RegionsMiddle EastSaudi Investment Managers ‘Must Face up to FATCA’

Saudi Investment Managers ‘Must Face up to FATCA’

The Foreign Account Tax Compliance Act (FATCA), the US law designed to prevent US tax-payers from avoiding tax and concealing their assets from the United States Internal Revenue Service (IRS) is set to have a significant impact on investment managers in the Kingdom of Saudi Arabia, says Advent Software.

The firm warns that despite the belief that they are exempt from FATCA, many Saudi-based managers are at risk of being affected.

FATCA requires that foreign financial institutions (FIs) register with the IRS by January 2014 and if they do not register, they will then be regarded as “non-participating”. This means that a 30% withholding tax will be applied to all their income on American assets from 2014 as well as to the proceeds from the sales of these assets from 2015.

Saudi managers have the option to refuse to take on US clients or sell off their US clients thereby avoiding FATCA compliance. However, Advent questions whether managers will willingly pay the price for loss of business.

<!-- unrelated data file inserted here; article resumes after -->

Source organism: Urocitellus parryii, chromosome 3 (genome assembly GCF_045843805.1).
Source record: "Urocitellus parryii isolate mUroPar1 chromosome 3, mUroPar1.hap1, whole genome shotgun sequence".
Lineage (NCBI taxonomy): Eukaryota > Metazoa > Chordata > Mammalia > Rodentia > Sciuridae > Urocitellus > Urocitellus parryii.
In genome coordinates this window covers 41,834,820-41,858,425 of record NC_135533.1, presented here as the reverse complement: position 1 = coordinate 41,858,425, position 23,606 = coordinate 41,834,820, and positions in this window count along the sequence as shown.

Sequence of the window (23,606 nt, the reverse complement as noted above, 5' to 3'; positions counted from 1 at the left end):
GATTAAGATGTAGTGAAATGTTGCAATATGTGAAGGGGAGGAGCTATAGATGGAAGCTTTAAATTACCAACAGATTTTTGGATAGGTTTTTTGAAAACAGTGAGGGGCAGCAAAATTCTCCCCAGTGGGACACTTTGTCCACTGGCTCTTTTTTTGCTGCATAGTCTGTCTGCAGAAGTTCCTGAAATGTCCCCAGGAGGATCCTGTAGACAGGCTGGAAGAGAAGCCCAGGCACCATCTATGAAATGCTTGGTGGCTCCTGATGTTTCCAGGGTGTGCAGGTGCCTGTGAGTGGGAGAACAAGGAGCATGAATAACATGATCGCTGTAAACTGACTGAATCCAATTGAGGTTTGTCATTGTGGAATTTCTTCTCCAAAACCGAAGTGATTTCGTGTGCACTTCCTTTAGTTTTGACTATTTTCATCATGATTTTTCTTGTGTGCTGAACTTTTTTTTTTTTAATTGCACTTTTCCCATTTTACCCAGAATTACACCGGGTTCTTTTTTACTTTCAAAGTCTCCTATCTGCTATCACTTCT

In a briefing note, Jad Fares, Advent’s regional sales manager for the Middle East and North Africa (MENA), writes that both registration and compliance are arduous. Many fund management companies will require 18 months or longer in order to become FATCA-compliant. They need to learn about FATCA tax law and to monitor communications from the US Department of the Treasury to develop processes in order to better understand their US clients. Extensive evaluation of their current systems and processes in areas such as corporate actions, tax operations and account structures would also need to be a priority.

Fares adds that from a software and IT standpoint, it is critical that firms have a plan in place for technology enhancements and updates as they look to consolidate their process and procedures. Institutions will be required to change the way they support on-boarding of new investors, capturing accounting enhancements and changes, processing new data as well as the ability to provide additional documentation that satisfies the new reporting requirements.

For those managers that do register, their work is not over. They will have to conduct extensive due diligence on all clients for evidence of not just US citizenship but any US connections. Passport checks will be the norm as will other forms of identification checks; whether clients are green card holders or hold US addresses, whether interest or dividends are transferred to a bank account in the US or even if a client was born there.

“Undoubtedly, FATCA is a compliance burden but this law is here to stay and for many managers, time is of the essence,” Fares concludes.

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